Pay for play
Watch your back, Naked Cowboy. Our in-house fuzz has a low tolerance for bothersome buskers and their obnoxious audiences.
Wed Apr 2 2008
Photograph: Michael Kirby
CRIME Overt creepiness
Sometimes your street talent is just plain freaky.
VIOLATOR Therisa, 42nd St–Times Sq subway station
This creepy criminal combined dance with gobs of white body paint to bring “Ballerina Mime” to the masses. Sure, she’s got talent (you try standing on your tippy toes for minutes at a time), but living statues scare the living shit out of normal people. “Children have screamed when I’ve come to life,” admitted the perp. “But they’re usually okay after a minute or so.” Yeah, until they see a real statue and run screaming.
CRIME Repeated offering of comedy without being funny
For the gazillionth time, yes, we like comedy. And no, we don’t want your goddamned discounted tickets to tonight’s show.
VIOLATOR Zubair, Broadway at 46th Street
“Are you interested in a comedy show tonight?” Zubair asked as I strolled past, which is kinda like a herpes-lipped hooker offering me a blow job. I flashed him my badge, and the jig was up. “I know I’m annoying,” he said. “Most people say no or ignore me.” Maybe it’s time to rethink your approach, buddy. How about—oh, I don’t know—trying to make people laugh instead of cringe?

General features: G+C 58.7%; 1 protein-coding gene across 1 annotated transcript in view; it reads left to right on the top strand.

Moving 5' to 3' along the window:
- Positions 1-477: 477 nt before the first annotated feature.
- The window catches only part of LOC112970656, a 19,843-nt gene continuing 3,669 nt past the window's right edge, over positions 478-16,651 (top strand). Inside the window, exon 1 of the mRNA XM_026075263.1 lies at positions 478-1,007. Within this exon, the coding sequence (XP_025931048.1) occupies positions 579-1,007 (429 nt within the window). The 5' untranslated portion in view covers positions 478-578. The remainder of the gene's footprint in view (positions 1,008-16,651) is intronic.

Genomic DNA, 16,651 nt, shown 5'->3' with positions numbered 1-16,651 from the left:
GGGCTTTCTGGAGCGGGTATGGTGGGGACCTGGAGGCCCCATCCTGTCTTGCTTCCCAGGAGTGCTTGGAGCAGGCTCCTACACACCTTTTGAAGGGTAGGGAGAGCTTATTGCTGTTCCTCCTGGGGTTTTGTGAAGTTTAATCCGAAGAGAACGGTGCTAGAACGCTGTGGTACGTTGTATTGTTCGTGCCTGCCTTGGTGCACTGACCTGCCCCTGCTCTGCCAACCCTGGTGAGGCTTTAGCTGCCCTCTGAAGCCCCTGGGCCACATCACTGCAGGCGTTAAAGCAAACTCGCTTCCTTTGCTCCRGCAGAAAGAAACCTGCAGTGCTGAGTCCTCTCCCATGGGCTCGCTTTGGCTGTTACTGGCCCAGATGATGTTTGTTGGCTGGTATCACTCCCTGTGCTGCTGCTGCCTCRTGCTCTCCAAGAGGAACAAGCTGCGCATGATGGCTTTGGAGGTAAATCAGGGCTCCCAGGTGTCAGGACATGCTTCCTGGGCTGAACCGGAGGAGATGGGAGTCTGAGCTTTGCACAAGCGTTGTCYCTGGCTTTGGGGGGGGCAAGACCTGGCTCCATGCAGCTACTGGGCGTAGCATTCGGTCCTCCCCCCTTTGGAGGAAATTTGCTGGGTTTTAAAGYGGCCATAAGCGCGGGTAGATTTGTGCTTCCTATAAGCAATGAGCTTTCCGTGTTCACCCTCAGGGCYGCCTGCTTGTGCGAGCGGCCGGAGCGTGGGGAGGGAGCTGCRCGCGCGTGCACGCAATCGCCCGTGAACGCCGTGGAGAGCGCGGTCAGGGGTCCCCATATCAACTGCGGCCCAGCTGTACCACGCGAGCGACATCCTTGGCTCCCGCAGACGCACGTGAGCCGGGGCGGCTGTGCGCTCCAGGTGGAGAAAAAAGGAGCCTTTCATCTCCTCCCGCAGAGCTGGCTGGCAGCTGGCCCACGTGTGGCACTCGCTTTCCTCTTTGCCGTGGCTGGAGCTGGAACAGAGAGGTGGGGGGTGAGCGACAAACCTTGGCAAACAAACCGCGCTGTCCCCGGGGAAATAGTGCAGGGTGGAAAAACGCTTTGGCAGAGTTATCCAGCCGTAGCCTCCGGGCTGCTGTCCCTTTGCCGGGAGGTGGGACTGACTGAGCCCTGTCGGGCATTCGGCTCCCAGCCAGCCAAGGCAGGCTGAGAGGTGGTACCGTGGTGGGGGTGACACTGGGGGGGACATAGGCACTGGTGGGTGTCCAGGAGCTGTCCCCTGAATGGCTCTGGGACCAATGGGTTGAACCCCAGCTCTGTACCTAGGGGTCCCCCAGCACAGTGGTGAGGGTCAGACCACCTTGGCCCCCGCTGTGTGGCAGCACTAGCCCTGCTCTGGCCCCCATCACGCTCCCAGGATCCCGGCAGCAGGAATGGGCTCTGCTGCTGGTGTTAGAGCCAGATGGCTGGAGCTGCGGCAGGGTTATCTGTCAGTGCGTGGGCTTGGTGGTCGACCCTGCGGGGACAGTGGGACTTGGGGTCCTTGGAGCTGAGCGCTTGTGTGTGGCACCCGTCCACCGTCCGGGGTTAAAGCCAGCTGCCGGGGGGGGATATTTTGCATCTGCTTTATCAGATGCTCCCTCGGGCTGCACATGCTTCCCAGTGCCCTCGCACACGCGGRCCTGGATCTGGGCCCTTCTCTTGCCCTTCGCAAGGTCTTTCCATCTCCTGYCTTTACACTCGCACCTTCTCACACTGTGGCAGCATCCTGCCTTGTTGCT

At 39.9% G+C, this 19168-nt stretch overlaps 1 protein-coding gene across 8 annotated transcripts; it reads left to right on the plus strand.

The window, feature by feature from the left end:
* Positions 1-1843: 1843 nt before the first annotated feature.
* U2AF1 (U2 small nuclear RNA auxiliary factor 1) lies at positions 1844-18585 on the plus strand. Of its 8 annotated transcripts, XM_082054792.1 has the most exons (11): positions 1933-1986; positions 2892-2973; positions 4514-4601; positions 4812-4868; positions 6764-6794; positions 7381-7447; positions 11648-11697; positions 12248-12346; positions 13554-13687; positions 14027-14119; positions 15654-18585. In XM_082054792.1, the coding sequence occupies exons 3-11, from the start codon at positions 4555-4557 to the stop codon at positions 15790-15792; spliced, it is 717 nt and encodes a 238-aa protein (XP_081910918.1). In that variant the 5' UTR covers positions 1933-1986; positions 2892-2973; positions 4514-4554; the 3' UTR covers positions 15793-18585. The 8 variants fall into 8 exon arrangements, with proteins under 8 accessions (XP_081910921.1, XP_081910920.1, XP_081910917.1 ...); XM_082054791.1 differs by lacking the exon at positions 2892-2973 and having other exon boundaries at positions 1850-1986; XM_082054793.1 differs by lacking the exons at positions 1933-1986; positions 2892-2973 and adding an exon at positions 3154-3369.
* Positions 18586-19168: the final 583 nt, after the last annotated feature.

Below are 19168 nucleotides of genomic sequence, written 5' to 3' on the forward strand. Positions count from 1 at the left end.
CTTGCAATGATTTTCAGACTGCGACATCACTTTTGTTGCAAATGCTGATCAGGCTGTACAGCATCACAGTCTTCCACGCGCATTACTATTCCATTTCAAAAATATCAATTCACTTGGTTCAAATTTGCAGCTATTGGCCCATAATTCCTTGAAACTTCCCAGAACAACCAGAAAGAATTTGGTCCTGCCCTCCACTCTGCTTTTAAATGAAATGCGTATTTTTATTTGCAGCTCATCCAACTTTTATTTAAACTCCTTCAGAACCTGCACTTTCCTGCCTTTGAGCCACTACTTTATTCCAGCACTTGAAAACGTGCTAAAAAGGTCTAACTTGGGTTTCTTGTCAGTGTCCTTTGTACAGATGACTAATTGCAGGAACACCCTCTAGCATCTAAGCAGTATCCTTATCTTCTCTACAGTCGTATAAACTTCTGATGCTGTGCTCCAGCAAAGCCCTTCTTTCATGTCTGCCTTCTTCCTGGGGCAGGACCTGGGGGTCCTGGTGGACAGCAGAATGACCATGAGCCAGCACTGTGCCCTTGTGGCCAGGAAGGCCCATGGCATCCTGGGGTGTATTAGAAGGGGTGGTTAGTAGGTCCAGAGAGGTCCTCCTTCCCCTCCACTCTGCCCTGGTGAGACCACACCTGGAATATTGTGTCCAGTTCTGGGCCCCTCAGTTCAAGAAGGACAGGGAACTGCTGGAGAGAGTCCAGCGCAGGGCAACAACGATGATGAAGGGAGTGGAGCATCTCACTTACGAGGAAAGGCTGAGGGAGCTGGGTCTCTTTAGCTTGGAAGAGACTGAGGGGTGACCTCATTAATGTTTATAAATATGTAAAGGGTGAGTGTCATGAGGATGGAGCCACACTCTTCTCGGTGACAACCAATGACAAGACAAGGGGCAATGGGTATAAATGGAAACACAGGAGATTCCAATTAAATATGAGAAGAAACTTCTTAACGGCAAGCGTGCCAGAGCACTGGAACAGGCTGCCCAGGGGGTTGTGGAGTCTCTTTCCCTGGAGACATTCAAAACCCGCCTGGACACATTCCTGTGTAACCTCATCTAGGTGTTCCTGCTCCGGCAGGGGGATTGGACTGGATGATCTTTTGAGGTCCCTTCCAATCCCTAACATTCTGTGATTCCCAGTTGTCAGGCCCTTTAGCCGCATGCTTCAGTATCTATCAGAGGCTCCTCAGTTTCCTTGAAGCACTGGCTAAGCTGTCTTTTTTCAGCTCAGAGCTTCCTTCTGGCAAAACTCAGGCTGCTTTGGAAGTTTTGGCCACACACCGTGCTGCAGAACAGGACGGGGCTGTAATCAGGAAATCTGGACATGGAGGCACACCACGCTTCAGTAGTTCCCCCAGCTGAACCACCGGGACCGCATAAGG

CRIME Selling out
Don’t give it up to the Man, man.
VIOLATOR The Naked Cowboy
Once upon a time, the Naked Cowboy was just a weirdo panties-wearin’ tunesmith who counted the coins in his guitar case after a hard day of busking. Now he’s shilling for Pepsi and Chevrolet and shaking his tush in music videos for Nickelback and Cake. So when I went to Times Square to ticket him, what did he say? Nothing, because his only presence was on a JumboTron over Spotlight Live. Sellout!
CRIME Enjoying the show without paying the piper
Hey, you! Yeah, you, way in the back. We see you tapping your toe and bobbing your head. Pony up!
VIOLATOR Eric and Sarah, 42nd St–Times Sq subway station
These Vermont lovebirds became TONY jailbirds after I caught them enjoying the sweet tunes of fusion guitarist Geovanni Suquillo without tossing any change into his box. “We’re broke,” they whined. “It costs a lot of money to come to New York!” To prove his point, Eric showed me the $22 left in his wallet—and then tried to bribe me with it. Shame on you, Eric! I can’t be bought for less than a hundo.
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